Using a single file not only makes it easy to update strings in the future, but it makes it trivial to localize the UI to different languages and locales. If you want to support multiple languages (English, Spanish, German, French, etc.) or multiple locale settings for a given language (e.g. UK vs US English, or German vs Swiss German) you can create separate files to store the localized strings.
In this tutorial, you will add implement language support for Dutch (
nl) Spanish (
es), German (
de), with the base file covering English (
en) via the HANA Cloud Platform Translation Hub. Additionally, strings are provided for Swiss German (
de_CH) to demonstrate language and locale support. After running the app, you will test that the runtime loads the correct files by setting the language/locale in your browser.
Background on i18n:
When loading an app, SAPUI5 will check the container’s (in this case your browser’s) language/local settings, then attempt to load the most specific locale resource bundle file, with graceful degradation down to a “catch-all” case. For example, with a Swiss German-based browser, and no explicit language-related URL parameters, the SAPUI5 runtime will attempt to load the following files in this order:
Strings in more specific resource bundles (loaded earlier) will take precedence over strings for the same translation keys in less specific resource bundles (loaded later).
>An important point: Before you begin, make sure you have deployed the current version of your app to SAP HANA Cloud Platform. This ensures that your latest code is checked into your Git Repository and is available to the Translation Hub service.
Log into your HCP account, click on the Services tab, scroll down until you see SAP Translation Hub, then click on the SAP Translation Hub tile.
Click the Go To Service link to open the Translation Hub service page.
Click the + icon to create a new translation project and enter the following information in the Create Translation Project page. You will see a toast notification at the bottom of the screen with the selected languages. Click Save after entering all information. A toast notification is a non-modal UI element used to display brief alerts to a user.
- Field: Value
- Application Name:
northwind (See note below)
- Path to Properties File:
- Target Languages: Click on the menu and check:
Dutch, French, German, Spanish
Note: The application name must be lower case, and match the HTML5 Application name in your git repository. To check your app name, go to your HCP Cockpit and click on Git Repositories in the left navigation bar.)
The Translation Hub will display the Project Details. Click Get Translations in the lower right corner of the window, enter your password and click Submit when prompted.
The Translation Hub service will create the appropriate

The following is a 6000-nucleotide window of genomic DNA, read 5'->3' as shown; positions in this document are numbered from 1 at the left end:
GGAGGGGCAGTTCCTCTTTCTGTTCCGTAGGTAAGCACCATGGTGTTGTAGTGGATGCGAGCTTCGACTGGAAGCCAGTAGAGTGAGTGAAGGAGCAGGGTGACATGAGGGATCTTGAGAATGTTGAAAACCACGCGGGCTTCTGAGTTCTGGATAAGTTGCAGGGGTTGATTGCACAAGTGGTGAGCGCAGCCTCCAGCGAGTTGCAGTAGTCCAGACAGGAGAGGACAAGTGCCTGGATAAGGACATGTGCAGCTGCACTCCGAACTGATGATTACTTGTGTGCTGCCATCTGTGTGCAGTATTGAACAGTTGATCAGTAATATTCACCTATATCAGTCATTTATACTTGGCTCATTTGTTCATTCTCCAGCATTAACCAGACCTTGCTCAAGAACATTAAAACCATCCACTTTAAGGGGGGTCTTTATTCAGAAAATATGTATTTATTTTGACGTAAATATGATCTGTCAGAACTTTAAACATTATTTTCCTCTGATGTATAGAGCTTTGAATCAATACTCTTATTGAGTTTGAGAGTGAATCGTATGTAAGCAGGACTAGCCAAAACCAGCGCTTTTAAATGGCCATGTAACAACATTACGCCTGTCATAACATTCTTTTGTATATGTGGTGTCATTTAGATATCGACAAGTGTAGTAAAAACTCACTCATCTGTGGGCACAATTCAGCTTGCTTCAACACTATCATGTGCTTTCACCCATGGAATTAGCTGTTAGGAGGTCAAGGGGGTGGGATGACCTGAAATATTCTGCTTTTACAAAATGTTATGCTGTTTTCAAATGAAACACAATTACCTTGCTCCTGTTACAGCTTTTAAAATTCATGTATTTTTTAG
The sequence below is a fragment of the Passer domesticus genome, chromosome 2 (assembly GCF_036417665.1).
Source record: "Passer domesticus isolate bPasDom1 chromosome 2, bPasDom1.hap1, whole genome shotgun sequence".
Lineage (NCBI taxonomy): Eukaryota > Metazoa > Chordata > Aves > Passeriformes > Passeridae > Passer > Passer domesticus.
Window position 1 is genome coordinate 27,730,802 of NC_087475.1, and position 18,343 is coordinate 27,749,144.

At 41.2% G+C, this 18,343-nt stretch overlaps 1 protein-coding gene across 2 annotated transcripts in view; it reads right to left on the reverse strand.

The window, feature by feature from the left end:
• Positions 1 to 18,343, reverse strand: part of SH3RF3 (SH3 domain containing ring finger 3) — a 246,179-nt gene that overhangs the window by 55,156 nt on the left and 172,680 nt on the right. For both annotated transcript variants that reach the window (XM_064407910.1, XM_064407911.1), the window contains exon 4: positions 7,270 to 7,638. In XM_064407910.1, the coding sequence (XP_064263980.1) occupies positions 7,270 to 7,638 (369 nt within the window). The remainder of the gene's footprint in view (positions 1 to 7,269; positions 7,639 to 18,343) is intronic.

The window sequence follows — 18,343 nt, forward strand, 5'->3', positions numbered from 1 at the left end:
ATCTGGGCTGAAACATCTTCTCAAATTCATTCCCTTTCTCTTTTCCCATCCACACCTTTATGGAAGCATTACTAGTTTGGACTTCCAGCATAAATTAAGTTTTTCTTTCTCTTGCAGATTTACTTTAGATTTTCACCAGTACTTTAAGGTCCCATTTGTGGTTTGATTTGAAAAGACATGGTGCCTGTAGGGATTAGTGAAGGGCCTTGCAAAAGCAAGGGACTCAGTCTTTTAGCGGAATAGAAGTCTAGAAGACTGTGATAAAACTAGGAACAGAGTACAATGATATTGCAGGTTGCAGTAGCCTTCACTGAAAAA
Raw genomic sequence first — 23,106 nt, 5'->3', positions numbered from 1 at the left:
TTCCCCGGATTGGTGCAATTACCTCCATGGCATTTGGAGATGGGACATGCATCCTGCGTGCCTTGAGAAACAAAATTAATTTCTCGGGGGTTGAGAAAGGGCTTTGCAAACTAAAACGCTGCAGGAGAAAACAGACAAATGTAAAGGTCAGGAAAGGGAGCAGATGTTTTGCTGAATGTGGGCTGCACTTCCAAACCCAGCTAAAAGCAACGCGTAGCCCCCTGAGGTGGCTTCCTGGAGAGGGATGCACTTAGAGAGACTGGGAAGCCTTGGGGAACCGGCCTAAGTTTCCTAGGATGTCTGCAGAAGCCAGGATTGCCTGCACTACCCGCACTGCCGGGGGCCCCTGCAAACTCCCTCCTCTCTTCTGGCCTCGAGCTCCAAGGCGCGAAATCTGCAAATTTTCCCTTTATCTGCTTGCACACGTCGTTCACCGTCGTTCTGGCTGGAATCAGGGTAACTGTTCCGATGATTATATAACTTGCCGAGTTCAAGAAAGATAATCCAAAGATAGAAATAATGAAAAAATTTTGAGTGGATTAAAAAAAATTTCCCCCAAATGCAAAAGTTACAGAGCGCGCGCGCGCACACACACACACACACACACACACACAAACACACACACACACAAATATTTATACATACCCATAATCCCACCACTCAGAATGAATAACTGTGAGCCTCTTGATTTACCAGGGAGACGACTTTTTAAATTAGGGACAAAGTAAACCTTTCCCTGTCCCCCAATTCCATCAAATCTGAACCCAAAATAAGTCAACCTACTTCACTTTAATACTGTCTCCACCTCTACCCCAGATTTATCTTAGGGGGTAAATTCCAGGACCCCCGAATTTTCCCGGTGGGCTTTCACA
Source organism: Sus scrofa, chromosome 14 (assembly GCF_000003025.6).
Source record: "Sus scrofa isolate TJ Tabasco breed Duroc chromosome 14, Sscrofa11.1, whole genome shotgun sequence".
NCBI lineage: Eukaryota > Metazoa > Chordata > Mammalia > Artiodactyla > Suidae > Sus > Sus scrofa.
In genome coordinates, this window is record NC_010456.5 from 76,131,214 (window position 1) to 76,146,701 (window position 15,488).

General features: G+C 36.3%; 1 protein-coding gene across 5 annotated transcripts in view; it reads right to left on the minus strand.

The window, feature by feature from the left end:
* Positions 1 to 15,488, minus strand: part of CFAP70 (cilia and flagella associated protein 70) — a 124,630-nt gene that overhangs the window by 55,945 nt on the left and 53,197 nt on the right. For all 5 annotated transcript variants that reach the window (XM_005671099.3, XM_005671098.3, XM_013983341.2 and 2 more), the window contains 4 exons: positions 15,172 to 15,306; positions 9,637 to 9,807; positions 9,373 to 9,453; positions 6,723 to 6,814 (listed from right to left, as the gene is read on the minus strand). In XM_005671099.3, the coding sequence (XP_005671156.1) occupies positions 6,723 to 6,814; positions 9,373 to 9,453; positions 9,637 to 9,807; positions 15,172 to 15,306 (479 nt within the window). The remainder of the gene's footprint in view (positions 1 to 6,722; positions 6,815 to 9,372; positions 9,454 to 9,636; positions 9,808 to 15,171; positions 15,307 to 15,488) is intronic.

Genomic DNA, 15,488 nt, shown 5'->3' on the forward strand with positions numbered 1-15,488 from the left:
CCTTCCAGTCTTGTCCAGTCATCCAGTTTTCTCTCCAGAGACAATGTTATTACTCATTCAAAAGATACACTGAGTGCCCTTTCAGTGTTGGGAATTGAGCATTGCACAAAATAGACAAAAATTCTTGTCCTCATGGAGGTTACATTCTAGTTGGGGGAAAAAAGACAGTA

messageBundle_xx.properties files and add them to your Git repository (but they will not be visible in your project folder until you complete the next two steps).
To review and optionally edit the translated text, click the Edit icon, and then select the desired language to review from the pull down menu.
- To change the suggested text for any of the fields (for instance use the German word
Ort instead of
Stadt for the
label_City string) simply edit the field under Translated Text. Once your review and your edits are complete, click Save. If you don’t make any edits, you can simply click Cancel.
If you have made changes you will need to click the Get Translations button again, and enter your git password for them to be saved to your repository.
Switch to your Web IDE tab, select the Git Pane on the right hand side of the window. Notice that:
- The northwind repository and the master branch are selected
- The new
messageBundle_xx.properties files are not yet in your project.
To download the new language files, click on the Pull button.
Login in with your HCP credentials when prompted. You will see a progress indicator on the Pull button as the new
messageBundle_xx.properties files are added to your project folder.
The green dot next to the files indicates that the version in your project is identical to the version in your Git repository.
The files added to your Web IDE northwind > i18n folder are:
Double-click on the new files and you will see each has the same 31 entries as
Mobile web, hybrid and native applications have the ability to support both language and locale (for example
de_CH for Swiss German).
The SAP Translation Hub does not yet support Swiss German, so to add that language to your app, you will create a file with the appropriate name and copy in the strings provided below.
Right-click on the i18n folder and select New > File. Name the file
Copy and paste the text below (these are Swiss German strings) into the new file and save your changes.
notFoundText=Die agfordereti Ressource isch nöd gfunde worde
masterSearchPlaceholder=Sueche nach Produktname
masterSearchTooltip=Produktname i geh
Your new file should look like this. Note that the
messageBundle_de_CH.properties file does not have a green dot because it hasn’t been committed and pushed to your Git repository yet.
Commit your new file to Git (following the same procedure as in the previous tutorial.
Deploy your app to HCP (following the same procedure as in an earlier tutorial and open the new, active version of the app.
To test the language support in the deployed app, we can utilize the SAPUI5
sap-ui-language URL parameter. To do so, just append
?sap-ui-language=xx_YY to your application URL
- If your standard application URL looks like this:
- You can view the German strings by specifying:
- Swiss German strings by specifying:
- Spanish strings by specifying:
As described in the introduction for this tutorial, when a user opens your app URL, the app will check the language and locale settings on the device, then load the appropriate strings file.